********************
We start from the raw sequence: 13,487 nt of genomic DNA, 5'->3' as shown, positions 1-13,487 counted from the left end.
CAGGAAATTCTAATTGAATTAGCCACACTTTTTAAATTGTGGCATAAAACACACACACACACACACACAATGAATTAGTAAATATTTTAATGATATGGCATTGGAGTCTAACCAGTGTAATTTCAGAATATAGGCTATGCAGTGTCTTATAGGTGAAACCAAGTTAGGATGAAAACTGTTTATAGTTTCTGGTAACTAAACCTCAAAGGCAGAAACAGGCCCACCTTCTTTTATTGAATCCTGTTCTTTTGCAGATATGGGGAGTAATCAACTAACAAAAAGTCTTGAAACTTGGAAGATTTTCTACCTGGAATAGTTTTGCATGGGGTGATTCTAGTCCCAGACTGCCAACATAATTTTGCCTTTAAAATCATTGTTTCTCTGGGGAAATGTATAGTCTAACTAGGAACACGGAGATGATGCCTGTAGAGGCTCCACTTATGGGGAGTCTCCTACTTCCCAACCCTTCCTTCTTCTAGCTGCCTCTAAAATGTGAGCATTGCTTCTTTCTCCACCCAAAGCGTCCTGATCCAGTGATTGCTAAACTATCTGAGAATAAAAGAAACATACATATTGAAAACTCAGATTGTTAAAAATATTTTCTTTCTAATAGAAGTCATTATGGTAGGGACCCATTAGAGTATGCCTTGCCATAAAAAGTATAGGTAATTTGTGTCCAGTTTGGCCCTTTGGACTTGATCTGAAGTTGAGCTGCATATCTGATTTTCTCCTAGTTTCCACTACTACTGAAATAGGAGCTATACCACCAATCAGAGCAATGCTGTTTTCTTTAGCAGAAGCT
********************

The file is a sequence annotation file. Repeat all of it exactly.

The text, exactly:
We start from the raw sequence: 13,487 nt of genomic DNA, 5'->3' as shown, positions 1-13,487 counted from the left end.
CAGGAAATTCTAATTGAATTAGCCACACTTTTTAAATTGTGGCATAAAACACACACACACACACACACAATGAATTAGTAAATATTTTAATGATATGGCATTGGAGTCTAACCAGTGTAATTTCAGAATATAGGCTATGCAGTGTCTTATAGGTGAAACCAAGTTAGGATGAAAACTGTTTATAGTTTCTGGTAACTAAACCTCAAAGGCAGAAACAGGCCCACCTTCTTTTATTGAATCCTGTTCTTTTGCAGATATGGGGAGTAATCAACTAACAAAAAGTCTTGAAACTTGGAAGATTTTCTACCTGGAATAGTTTTGCATGGGGTGATTCTAGTCCCAGACTGCCAACATAATTTTGCCTTTAAAATCATTGTTTCTCTGGGGAAATGTATAGTCTAACTAGGAACACGGAGATGATGCCTGTAGAGGCTCCACTTATGGGGAGTCTCCTACTTCCCAACCCTTCCTTCTTCTAGCTGCCTCTAAAATGTGAGCATTGCTTCTTTCTCCACCCAAAGCGTCCTGATCCAGTGATTGCTAAACTATCTGAGAATAAAAGAAACATACATATTGAAAACTCAGATTGTTAAAAATATTTTCTTTCTAATAGAAGTCATTATGGTAGGGACCCATTAGAGTATGCCTTGCCATAAAAAGTATAGGTAATTTGTGTCCAGTTTGGCCCTTTGGACTTGATCTGAAGTTGAGCTGCATATCTGATTTTCTCCTAGTTTCCACTACTACTGAAATAGGAGCTATACCACCAATCAGAGCAATGCTGTTTTCTTTAGCAGAAGCT